PositiveLibrary JournalSmooth and evocative, the writing truly brings the town of Pitchlynn to life. A fine first novel in the lasting tradition of Southern fiction.
MixedLibrary JournalIf it sounds a little soap opera-ish, it is, something the book lightly acknowledges, but the framework is sound. However, the narrative is interrupted frequently by side trips into scientific/psychological disquisition, Lizzie\'s ruminations on \'mistress-hood,\' narrative theory, even soap-opera structure, and more. In the end, one unforeseen mystery is solved—Alice\'s paternity—but a larger one is not: What has become of Wendy/Karen this time? ... For readers of stylish psychological thrillers who can be forgiven for skimming.
MixedLibrary JournalThe book proceeds apace between the two narrators; tension mounts along with Zhang’s suspicions, but although something momentous always seems about to happen, it really doesn’t. An unexpected ending—though Naemi leaves, of course—sets the stage for a follow-up, forthcoming ... A pleasurable if weird stroll through familiar grounds, vampire lite.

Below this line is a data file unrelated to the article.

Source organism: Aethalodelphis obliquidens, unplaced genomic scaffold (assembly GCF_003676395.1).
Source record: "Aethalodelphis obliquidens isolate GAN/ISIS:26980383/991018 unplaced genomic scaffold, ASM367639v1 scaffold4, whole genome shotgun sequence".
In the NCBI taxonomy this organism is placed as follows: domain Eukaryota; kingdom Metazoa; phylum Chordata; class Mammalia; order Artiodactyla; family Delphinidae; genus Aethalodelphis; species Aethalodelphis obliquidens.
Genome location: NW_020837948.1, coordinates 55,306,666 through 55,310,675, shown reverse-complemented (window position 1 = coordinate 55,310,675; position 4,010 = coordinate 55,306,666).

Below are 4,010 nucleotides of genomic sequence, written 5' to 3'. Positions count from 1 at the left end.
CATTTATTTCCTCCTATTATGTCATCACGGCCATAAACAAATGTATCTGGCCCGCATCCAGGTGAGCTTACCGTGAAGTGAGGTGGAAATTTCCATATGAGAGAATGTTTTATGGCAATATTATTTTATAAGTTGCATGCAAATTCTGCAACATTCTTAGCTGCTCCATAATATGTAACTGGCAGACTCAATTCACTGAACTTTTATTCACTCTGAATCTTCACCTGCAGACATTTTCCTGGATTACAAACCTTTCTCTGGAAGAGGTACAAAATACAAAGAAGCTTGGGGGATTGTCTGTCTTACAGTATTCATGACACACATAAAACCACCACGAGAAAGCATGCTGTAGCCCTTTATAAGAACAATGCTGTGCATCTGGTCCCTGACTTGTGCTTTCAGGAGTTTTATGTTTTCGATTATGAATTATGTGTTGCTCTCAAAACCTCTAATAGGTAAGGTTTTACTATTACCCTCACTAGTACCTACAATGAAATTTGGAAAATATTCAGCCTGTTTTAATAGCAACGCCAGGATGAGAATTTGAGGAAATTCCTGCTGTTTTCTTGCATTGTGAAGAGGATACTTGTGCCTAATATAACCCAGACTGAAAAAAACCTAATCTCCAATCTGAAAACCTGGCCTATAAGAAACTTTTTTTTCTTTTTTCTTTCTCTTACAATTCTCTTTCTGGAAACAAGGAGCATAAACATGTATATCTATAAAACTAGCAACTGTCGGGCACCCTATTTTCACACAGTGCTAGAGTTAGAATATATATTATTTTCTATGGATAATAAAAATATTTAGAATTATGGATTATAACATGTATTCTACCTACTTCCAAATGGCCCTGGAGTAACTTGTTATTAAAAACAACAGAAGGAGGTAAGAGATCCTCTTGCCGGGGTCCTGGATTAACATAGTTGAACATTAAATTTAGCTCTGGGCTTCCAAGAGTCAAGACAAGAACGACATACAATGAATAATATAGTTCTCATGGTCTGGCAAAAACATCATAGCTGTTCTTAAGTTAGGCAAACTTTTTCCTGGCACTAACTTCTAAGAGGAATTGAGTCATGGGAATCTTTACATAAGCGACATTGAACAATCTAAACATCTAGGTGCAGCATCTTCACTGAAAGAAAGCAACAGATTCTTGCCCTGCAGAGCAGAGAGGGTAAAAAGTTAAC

MixedLibrary JournalThe pace thus far has been painfully slow, but that changes when the group hacks the computer of a government contractor. The State becomes interested and arrests ensue; the book turns into a quasi-thriller for a while, then slows down again. Crain’s writing is serviceable and competent but suffers from a surfeit of detail, much of it unnecessary and relevant to nothing. There is a lot going on here, which means there is a lot to explain; the story would have been much better were it 100 pages shorter ... Overly ambitious and interesting in concept but flawed in execution; the sum of the parts far exceeds the whole.